Louis Stacy Jr. was picking up his mother, Ruby, from work at a zipper factory in York when he noticed several large windows at the plant.
The facility was installing air conditioning that summer and planned to brick up its windows and sell them, Stacy’s sister Linda Koon said Friday.
In a flash of inspiration, Louis Stacy Jr. – who died Wednesday at the Wayne T. Patrick Hospice House in Rock Hill at age 81 – decided those windows would be perfect to help build a greenhouse. So he and their father, Louis Stacy Sr., helped put together a 600-square-foot greenhouse.
Ruby Stacy had always enjoyed growing tomatoes to add a few more dollars to the family’s income.
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“Louis got his love of growing from both of his parents,” Koon said.
The family sold tomato plants, cabbage and other items from the small greenhouse, netting around $1,500 in 1969.
Soon, Koon said, Louis Jr. was using the profits to help develop the small operation. He later founded and ran a highly successful flower and plant business – Stacy’s Greenhouses – that earned contracts with Lowe’s Home Improvement, Home Depot and Walmart.
Stacy lived in a home close to his first greenhouse in Filbert, midway between York and Clover near U.S. 321.
$42 million At his company’s height in 2010, Louis Ormand Stacy, Jr. led a horticulture wholesale empire that sold $42 million worth of plants and flowers annually to stores in 26 states across the country.
By 2010, Louis Ormand Stacy Jr. led a horticulture wholesale empire that sold $42 million worth of plants and flowers annually to retail stores in 26 states.
“Stacy’s Greenhouses was an empire that reached well beyond Filbert,” York Mayor Eddie Lee said Friday.
Lee remembers Stacy through a shared connection to the Vietnam War.
In 1989, Lee wrote a book about Vietnam. Stacy, who read Lee’s book, got in touch with him for a signed copy.
A funeral for Louis Stacy will be held 3 p.m. Jan. 14 at Filbert Presbyterian Church.
“I didn’t know him at the time, but when I found out that he’s a naval aviator, oh my goodness, his career was spectacular.”
Stacy flew F8U Crusader and F4 Phantom planes in more than 80 missions over North Vietnam before retiring in 1968 after 12 years of service.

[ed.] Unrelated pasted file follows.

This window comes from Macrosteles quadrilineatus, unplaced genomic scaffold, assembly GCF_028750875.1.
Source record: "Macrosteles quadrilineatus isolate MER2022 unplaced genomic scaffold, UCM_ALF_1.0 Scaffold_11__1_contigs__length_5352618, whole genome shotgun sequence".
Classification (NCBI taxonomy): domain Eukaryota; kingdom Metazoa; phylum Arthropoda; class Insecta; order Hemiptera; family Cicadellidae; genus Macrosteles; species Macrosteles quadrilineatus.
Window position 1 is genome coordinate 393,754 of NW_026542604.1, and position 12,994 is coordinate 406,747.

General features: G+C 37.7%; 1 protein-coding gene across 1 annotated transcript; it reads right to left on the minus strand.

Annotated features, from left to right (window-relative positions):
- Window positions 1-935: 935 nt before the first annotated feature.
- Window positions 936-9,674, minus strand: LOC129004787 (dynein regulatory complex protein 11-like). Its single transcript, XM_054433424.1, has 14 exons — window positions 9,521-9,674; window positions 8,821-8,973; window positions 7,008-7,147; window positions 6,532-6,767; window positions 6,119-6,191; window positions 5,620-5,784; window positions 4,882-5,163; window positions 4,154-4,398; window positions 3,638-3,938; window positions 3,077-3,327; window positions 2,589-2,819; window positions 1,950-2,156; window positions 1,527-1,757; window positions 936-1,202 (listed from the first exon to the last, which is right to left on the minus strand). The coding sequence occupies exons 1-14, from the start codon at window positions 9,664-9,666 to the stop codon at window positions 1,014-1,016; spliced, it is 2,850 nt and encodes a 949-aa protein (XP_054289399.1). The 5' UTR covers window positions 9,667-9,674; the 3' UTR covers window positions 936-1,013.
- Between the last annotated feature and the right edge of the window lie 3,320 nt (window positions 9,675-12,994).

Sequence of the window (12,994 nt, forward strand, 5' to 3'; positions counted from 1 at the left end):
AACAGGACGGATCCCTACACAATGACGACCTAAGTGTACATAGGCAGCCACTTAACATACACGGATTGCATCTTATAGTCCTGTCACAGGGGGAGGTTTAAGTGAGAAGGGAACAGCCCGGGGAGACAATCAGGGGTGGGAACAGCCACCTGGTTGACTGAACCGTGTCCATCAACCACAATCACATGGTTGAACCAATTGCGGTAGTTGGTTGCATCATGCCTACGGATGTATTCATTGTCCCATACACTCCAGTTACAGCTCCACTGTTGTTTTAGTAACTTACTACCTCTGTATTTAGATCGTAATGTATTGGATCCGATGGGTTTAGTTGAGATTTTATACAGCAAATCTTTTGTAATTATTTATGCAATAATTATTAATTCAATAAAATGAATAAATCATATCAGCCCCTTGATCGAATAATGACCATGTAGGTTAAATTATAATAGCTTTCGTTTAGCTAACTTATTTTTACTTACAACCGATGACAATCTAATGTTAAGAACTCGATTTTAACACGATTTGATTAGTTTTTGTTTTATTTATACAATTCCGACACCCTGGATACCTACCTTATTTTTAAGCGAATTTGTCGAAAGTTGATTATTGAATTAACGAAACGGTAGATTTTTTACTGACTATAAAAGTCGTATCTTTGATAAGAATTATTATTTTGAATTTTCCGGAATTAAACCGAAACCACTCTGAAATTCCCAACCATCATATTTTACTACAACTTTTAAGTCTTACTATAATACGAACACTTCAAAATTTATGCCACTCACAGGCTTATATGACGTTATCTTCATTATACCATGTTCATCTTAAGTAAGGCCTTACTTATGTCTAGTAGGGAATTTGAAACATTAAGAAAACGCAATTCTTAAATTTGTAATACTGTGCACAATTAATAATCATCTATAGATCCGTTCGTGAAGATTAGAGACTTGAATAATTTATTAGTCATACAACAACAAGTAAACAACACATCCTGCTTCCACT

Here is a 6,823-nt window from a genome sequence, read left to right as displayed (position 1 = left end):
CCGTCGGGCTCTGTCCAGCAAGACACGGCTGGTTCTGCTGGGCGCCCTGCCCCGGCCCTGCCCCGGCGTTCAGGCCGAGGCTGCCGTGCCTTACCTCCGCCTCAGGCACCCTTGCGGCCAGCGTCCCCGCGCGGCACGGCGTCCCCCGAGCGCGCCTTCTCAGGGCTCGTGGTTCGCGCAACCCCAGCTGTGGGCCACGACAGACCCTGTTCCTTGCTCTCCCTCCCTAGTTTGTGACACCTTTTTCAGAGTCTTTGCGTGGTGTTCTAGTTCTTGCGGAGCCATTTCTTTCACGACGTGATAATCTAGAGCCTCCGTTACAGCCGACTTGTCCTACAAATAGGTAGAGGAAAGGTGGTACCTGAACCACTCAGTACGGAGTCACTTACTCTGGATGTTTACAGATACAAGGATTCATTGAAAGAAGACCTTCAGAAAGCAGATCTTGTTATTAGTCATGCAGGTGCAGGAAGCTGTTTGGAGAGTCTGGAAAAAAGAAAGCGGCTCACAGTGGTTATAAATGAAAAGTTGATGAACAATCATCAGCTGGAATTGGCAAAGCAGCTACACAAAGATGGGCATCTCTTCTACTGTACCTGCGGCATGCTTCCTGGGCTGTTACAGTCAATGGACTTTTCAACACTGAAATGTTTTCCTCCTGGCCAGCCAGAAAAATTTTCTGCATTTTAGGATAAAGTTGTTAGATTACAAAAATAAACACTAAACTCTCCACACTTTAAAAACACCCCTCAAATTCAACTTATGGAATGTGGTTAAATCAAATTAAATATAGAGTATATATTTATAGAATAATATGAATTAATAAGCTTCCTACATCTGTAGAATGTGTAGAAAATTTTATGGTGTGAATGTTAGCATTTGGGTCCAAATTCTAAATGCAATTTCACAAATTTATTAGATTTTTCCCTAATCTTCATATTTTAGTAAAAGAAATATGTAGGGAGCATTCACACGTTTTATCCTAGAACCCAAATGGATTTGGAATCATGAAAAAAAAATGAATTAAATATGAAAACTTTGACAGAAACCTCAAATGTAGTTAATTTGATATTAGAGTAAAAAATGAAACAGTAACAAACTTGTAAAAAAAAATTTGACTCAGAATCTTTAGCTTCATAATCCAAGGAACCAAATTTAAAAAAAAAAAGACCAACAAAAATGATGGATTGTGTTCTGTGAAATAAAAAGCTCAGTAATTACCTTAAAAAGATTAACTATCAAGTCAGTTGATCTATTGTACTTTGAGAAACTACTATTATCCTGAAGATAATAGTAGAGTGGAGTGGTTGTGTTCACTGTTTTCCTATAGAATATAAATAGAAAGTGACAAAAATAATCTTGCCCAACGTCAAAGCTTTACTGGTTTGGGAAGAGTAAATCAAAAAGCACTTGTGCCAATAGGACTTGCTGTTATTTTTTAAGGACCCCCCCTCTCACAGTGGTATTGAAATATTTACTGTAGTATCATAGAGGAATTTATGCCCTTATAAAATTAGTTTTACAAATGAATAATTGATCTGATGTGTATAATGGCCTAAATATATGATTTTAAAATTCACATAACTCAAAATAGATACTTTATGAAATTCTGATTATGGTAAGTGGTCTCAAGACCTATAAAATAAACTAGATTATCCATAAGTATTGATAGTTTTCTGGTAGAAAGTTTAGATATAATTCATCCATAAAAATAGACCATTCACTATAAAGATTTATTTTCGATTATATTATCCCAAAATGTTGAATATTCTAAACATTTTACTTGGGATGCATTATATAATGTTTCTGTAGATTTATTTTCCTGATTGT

Stacy, the oldest of five children, was raised by his parents on a farm in Filbert. He graduated from high school in York before spending a couple years at Appalachian State’s teacher’s college.
After returning home from abroad, Stacy turned his eye toward a business career. He took the lead on the greenhouses and eventually brought his sister and parents in to help with the operation.
He managed seven greenhouses by the time he opened Stacy’s Garden Center, a retail store on U.S. 321 in Filbert.
There was nothing Stacy didn’t like to grow, Koon said. He grew chrysanthemums, pansies and numerous perennials.
In the late 1980s, Stacy sold his flowers and plants off the back of his truck near local Kmarts. By the early 1990s, Koon said he secured a deal with Lowe’s Home Improvement.
“Business exploded in that time,” said Koon, who managed the garden center in York.
He was always a stickler for cleanliness and quality. It wasn’t just pots to him. The plants had to be first quality, and they were.
Linda Koon, on her older brother Louis Stacy
The business also added contracts with Home Depot and Walmart, turning a regional commodity into a national favorite.
If you bought a perennial on the East Coast from Lowe’s, there’s a good chance it came from York County. At its height, the company operated its wholesale farm in York County, had garden centers in York and Shelby, N.C., and a propagation center in Pendleton.
In all, Stacy’s Greenhouses stretched across about 260 acres in York County, with 16 acres devoted to greenhouses. The company sold about 16 million pots annually. Stacy employed around 800 employees during the peak growing season.
“He was always a stickler for cleanliness and quality,” Koon said. “It wasn’t just pots to him. The plants had to be first quality, and they were.”
Stacy’s health began to fail in 2010. Koon said Stacy suffered an undiagnosed palsy condition that robbed him of his ability to work. In his final days, Koon said, Stacy was unable to walk or talk and moved in an electric wheelchair.
As Stacy’s illness set in, the company took a turn for the worse, filing for bankruptcy in 2013. The entire operation was bought by Metrolina Greenhouses of Huntersville, N.C. Stacy’s garden center closed in 2013 after nearly 40 years in business.
His career was spectacular.
York Mayor Eddie Lee, on Stacy
“I think people will remember him as a very generous person,” Koon said. “He was very hard-working and expected his employees to work hard, too. But he loved his business.”
Koon said Stacy was always willing to share his nursery knowledge with anyone who would ask.
“He will be remembered for living a life where he was proud of his business,” she said.
Stacy is survived by two sisters, Linda Koon and Jane Spratt, two brothers Herb Stacy and Gene Stacy, and seven nieces and nephews.
The funeral will be 3 p.m. Sunday at Filbert Presbyterian Church. Family will receive friends 6-8 p.m. Saturday at the church fellowship hall and other times at the home of Linda and Wayne Koon, 407 Bratton Ave., York.